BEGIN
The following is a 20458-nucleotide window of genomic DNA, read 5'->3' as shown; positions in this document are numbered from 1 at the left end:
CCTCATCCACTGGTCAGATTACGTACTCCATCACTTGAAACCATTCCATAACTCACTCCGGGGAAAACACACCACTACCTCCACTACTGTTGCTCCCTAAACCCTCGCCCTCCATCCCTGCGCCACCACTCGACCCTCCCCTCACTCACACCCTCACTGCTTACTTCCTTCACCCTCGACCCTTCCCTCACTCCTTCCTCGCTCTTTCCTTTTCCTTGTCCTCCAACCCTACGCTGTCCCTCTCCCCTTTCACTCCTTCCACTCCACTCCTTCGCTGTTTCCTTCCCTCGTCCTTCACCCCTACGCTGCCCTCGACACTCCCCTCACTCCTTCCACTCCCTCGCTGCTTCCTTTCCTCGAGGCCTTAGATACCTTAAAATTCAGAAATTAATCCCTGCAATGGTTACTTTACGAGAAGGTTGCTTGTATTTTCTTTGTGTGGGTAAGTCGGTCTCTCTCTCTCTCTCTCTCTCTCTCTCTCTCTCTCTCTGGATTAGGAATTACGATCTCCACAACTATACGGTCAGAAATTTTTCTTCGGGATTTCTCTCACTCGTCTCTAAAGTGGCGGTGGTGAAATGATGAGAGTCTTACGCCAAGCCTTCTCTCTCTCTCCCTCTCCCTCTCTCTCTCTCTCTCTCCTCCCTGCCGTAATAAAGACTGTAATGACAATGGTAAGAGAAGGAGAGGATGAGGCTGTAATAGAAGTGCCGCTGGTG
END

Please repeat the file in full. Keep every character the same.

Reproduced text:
The following is a 20458-nucleotide window of genomic DNA, read 5'->3' as shown; positions in this document are numbered from 1 at the left end:
CCTCATCCACTGGTCAGATTACGTACTCCATCACTTGAAACCATTCCATAACTCACTCCGGGGAAAACACACCACTACCTCCACTACTGTTGCTCCCTAAACCCTCGCCCTCCATCCCTGCGCCACCACTCGACCCTCCCCTCACTCACACCCTCACTGCTTACTTCCTTCACCCTCGACCCTTCCCTCACTCCTTCCTCGCTCTTTCCTTTTCCTTGTCCTCCAACCCTACGCTGTCCCTCTCCCCTTTCACTCCTTCCACTCCACTCCTTCGCTGTTTCCTTCCCTCGTCCTTCACCCCTACGCTGCCCTCGACACTCCCCTCACTCCTTCCACTCCCTCGCTGCTTCCTTTCCTCGAGGCCTTAGATACCTTAAAATTCAGAAATTAATCCCTGCAATGGTTACTTTACGAGAAGGTTGCTTGTATTTTCTTTGTGTGGGTAAGTCGGTCTCTCTCTCTCTCTCTCTCTCTCTCTCTCTCTCTCTCTGGATTAGGAATTACGATCTCCACAACTATACGGTCAGAAATTTTTCTTCGGGATTTCTCTCACTCGTCTCTAAAGTGGCGGTGGTGAAATGATGAGAGTCTTACGCCAAGCCTTCTCTCTCTCTCCCTCTCCCTCTCTCTCTCTCTCTCTCCTCCCTGCCGTAATAAAGACTGTAATGACAATGGTAAGAGAAGGAGAGGATGAGGCTGTAATAGAAGTGCCGCTGGTG